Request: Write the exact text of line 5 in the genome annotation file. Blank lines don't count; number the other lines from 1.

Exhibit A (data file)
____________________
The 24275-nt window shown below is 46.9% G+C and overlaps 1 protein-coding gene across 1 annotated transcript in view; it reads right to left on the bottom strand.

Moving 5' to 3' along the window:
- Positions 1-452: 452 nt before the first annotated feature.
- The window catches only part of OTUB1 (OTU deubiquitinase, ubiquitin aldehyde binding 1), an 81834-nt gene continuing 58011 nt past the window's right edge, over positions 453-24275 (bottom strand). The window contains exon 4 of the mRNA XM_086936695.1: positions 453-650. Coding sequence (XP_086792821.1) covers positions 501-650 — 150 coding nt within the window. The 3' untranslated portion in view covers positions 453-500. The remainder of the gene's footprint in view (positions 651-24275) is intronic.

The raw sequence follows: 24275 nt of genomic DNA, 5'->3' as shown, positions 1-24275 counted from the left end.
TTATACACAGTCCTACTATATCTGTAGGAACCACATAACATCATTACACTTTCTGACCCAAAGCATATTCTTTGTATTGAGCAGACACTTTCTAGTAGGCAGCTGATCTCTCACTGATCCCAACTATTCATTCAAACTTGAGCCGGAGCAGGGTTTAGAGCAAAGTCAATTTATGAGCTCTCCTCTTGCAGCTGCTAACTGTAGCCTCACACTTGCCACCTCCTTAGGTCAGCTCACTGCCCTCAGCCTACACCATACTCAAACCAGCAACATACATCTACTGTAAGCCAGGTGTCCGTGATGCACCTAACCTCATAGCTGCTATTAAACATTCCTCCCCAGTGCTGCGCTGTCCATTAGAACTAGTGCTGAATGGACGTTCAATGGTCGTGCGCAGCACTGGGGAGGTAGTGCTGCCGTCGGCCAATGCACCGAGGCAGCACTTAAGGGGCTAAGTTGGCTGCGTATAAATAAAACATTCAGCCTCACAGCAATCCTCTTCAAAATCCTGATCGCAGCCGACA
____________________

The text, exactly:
The raw sequence follows: 24275 nt of genomic DNA, 5'->3' as shown, positions 1-24275 counted from the left end.